B2B Revenue Acceleration
B2B Revenue Acceleration

Episode · 3 years ago

8: Building a Startup Commercial Team in EMEA for International Vendors w/ Matthew Smith

ABOUT THIS EPISODE

Startups often underestimate moving to new markets.

This is especially true in the EMEA (Europe, Middle East, Africa) region.

Matthew Smith is a Principal Consultant at Acumin Consulting where he just recently celebrated his 5 year anniversary. Matt has been in the cyber-security recruitment  space for 8 years, and he has seen the industry change and evolve during that time.

Acumin is celebrating their 20th anniversary, and they work within the consulting world to help offer a full range of cybersecurity consulting solutions, from system integrators all the way down to penetration testing companies. Matt is on the vendor team and he specializes mostly in director level searches.

We sat down with Matt to talk about how market timing and cultural differences affect internationally expanding startups, the importance of your first sales hire in the EMEA region, and the roadmap to success.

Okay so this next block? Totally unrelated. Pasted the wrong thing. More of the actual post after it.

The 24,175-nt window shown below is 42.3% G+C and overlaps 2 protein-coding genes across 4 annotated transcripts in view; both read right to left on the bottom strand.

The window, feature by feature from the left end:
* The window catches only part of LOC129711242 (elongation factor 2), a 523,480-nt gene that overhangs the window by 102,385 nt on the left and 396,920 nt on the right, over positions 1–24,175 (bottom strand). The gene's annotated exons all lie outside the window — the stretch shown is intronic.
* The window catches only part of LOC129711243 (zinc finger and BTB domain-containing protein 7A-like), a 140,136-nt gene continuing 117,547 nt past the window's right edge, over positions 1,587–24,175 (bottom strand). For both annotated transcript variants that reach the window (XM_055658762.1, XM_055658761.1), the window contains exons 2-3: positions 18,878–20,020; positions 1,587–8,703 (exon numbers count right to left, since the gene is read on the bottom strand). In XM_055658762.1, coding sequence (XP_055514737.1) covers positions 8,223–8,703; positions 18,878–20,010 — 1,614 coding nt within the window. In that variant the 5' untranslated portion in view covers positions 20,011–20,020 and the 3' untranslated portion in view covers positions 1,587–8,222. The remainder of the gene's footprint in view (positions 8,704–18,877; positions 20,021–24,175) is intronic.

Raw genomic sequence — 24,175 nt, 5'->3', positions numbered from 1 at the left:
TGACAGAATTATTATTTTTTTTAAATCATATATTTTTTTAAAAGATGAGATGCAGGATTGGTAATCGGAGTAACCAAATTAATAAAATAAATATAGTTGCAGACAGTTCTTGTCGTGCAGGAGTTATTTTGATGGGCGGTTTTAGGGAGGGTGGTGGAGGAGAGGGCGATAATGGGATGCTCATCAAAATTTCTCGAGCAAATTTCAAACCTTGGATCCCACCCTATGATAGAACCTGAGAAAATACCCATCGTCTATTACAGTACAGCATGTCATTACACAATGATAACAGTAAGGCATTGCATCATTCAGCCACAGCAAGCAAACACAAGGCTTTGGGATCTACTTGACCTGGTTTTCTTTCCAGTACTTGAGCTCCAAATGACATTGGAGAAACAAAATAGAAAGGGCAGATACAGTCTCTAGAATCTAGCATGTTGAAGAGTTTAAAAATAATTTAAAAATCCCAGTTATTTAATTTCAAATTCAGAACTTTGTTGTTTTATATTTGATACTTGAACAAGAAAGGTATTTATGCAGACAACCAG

Doing Business. In your report, international can often be a completely different model and way of working then it is over in the US. You're listening to BB revenue acceleration, a podcast dedicated helping software executives stay on the cutting edge of sales and marketing in their industry. Let's get into the show. Hi, welcome to be to be a reverie acceleration. My name is any amoutier and I am here today with Matt Smith from Acamin. How are you today, Matt? Very well and very warm today. Ideas really warm. That's true, though, but today we wanted to invade you to the podcast to discuss about building up a start commercial team in the A EMEA market for international vendors, and I know it's your vendors will probably most of them the US base, some of some of them Israeli based, some Mosl from other countries based. All about coming to thenea markets. But before we get started, can you tell us a little bit more about yourself and and and Acumen, which is the company actual represents? Yeah, so I've been with that came in it was my five years anniversary actually at the beginning of last week. So I've been with acumen for five years, but I've been within the cyber security recruitment world for eight years. So obviously I've seeing the industry change and evolved and and I'm seeing a number of views and, as you say, is really in European client you know, enter builderscales across Europe, some of the dots, some of the companies do it very well, others don't. But it's a bit of background. I work for ACUM IN CONSULTING and we're a cyber security specific recruitment business. We have actually been going I I certainly haven't been here for that long, but we were set up. It was our twenty anniversary this year. It Info Sap and we we covered the full paradigm of security. So we have a team that covers end users. So we do a lot of technical recruitment, IE, see those security architect security managers for very large end user associations. So back for these are your those sort of companies. We have a team that covers system integrators and consultancies. So we've placed partners with the L Kpmg, you know, some of the traditional big four consulting firms, and that's all the way down to pet. Working with pet. We are penetration testing companies or whatever, the kind of flavor of the days and the consultancy market and also, I said, on the vendor team. So I lead a lot of our VP or director level searchers, but also specialize in helping startups and to build and scale throughout a mere yes, so that's that's like Kim. That's that's really useful to thank you very much, math. So just today traight into the big off today. We know that there is many a us. So I stray the on startups general that they're not that's expending in the European market and sitting up their initial cells to more. I think that commercial elements traits obviously very important for them. So from your experience, would you believe at the key elements for successful expansion? So I think one of the key things to begin with is market timing and I think if you look at certain areas the the CAS be space with within cyber so so general cloud security. The normal bear is I think the European market is probably generally twelve to eighteen months behind the US market, and then a pack is normally six months or so behind the European market in terms of adoption. But I think one of the real key things that vendors have to fully qualify is the appetite and opportunity for their product in the market right at that time, because I'm sure we will cover some of these points further in the conversation. But often us, that particularly US vendors,...